Platform enforcement

SF is currently licensed on a per-platform basis, where a platform approximately corresponds to an {operating system, chip architecture} pair. SF keys are specific to a platform, so a Solaris SPARC key will not unlock SF on a Solaris x64 server – nor will it unlock SF on an AIX server. An exception is Linux keys, which work on both RHEL and on SuSE.

Tiers

On AIX, HP-UX, and Solaris SPARC, SF is licensed for distinct server tiers. Tier 1 maps to entry level servers, and Tier 4 to the largest enterprise machines. Each SF license is only good for the Tier on which it was issued. In contrast, SF keys do not enforce / check for the machine tier. This is partly because the operating systems’ utilities to check server model are not always sufficient, and partly because server tiers are sometimes (albeit rarely) reclassified by Symantec. Note that in the past SF keys did enforce tier.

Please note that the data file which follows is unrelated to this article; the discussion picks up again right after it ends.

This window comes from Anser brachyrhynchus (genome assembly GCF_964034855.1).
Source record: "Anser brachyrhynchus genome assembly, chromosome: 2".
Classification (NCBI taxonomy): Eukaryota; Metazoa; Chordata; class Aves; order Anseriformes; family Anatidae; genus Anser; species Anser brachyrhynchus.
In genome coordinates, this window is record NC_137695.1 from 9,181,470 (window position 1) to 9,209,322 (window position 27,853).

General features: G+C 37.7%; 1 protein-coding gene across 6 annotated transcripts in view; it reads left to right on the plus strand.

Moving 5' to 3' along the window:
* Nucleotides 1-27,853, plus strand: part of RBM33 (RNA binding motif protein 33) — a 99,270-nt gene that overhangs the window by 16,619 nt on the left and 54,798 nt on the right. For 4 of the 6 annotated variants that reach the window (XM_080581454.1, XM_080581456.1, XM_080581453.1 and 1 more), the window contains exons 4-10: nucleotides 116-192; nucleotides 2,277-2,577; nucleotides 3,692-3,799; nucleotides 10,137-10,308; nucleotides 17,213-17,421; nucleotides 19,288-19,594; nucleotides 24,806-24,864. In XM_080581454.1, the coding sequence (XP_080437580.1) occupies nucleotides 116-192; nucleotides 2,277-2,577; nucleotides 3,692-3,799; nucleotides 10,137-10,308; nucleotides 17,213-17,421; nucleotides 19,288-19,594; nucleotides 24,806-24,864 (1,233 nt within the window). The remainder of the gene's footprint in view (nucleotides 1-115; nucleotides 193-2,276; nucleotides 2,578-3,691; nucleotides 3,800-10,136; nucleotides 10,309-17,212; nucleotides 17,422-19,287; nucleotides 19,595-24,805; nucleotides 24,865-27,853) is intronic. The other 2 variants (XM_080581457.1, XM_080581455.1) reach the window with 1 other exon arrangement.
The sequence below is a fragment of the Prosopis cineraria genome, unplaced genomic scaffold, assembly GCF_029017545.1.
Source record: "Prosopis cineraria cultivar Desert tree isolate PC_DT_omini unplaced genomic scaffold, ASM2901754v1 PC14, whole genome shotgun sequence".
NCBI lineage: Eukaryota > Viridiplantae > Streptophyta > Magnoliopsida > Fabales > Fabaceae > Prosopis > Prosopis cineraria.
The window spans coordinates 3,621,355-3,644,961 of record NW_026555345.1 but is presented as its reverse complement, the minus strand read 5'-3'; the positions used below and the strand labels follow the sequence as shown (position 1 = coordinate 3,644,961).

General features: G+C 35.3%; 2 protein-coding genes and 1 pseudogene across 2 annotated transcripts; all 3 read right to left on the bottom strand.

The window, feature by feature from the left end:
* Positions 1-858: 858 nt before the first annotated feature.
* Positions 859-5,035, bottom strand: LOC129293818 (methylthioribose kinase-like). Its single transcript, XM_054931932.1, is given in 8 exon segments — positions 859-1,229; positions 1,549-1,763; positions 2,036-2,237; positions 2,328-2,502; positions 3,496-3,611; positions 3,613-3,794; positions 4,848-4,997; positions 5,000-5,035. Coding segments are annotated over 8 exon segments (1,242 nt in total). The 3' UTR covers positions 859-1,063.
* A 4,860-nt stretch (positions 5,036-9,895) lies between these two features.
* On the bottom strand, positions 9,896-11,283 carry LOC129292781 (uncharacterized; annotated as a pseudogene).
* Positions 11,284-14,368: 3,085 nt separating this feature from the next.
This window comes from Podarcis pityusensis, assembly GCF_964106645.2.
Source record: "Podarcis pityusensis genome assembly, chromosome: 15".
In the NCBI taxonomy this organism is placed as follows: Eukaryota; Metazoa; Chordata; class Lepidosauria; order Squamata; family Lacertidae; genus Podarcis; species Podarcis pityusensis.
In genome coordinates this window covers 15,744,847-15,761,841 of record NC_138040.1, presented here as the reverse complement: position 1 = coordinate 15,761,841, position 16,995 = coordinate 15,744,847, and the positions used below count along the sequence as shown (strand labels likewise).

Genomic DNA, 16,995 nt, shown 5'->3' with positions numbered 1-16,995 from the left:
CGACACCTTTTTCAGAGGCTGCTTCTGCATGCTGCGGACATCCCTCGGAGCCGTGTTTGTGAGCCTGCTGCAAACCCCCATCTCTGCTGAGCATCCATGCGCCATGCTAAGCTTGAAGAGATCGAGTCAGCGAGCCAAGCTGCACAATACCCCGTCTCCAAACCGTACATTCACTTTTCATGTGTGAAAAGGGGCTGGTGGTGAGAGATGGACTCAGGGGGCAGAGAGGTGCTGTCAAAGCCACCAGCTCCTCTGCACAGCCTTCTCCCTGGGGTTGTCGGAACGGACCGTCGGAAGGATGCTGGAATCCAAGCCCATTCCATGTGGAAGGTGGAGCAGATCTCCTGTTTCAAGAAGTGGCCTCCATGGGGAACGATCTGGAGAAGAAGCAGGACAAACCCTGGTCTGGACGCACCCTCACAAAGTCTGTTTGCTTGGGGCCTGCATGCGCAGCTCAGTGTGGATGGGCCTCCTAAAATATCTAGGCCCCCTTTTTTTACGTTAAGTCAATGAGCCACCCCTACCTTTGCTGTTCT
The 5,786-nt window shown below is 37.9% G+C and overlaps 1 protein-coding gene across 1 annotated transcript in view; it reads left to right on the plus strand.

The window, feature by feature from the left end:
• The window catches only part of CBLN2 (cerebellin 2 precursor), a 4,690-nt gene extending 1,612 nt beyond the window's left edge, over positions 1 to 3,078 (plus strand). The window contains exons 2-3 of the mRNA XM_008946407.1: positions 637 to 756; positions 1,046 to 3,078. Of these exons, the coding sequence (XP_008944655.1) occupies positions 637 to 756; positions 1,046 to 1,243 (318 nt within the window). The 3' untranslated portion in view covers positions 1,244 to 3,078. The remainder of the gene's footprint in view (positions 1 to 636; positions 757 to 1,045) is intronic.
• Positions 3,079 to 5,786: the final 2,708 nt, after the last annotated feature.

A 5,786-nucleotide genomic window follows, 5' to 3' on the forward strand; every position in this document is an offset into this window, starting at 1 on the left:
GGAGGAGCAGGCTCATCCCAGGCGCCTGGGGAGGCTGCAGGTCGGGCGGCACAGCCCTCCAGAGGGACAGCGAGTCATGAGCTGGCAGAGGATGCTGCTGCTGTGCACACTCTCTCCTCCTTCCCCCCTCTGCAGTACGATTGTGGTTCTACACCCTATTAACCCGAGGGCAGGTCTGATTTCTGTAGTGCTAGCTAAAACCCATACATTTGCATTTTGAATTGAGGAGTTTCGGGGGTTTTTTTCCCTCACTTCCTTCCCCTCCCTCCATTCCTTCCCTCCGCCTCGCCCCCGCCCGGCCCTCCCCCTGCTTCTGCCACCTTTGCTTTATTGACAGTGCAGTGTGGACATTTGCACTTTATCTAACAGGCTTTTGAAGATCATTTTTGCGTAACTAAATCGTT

On Linux, SF is licensed by number of CPUs, not by tier. From SF 4.0 onward, the key does not enforce CPU count; prior versions did. Solaris x64 is also licensed by CPU and current keys do not enforce CPU count.

Product enforcement (e.g., SF vs. SFRAC)

Within the SF and VCS family, Symantec markets several different products. Each product has a distinct combination of features and functionality, and each product is licensed separately. Examples include Storage Foundation, Storage Foundation Enterprise, Storage Foundation HA, Cluster File System, and Storage Foundation for Oracle RAC™. A key unlocks the features and functionality of its corresponding product. It does not unlock the features and functions of other products; in other words, keys do enforce a given product’s features. Mapping features to products is beyond the scope of this article.

Compatibility between Keys and Software (Binary) Versions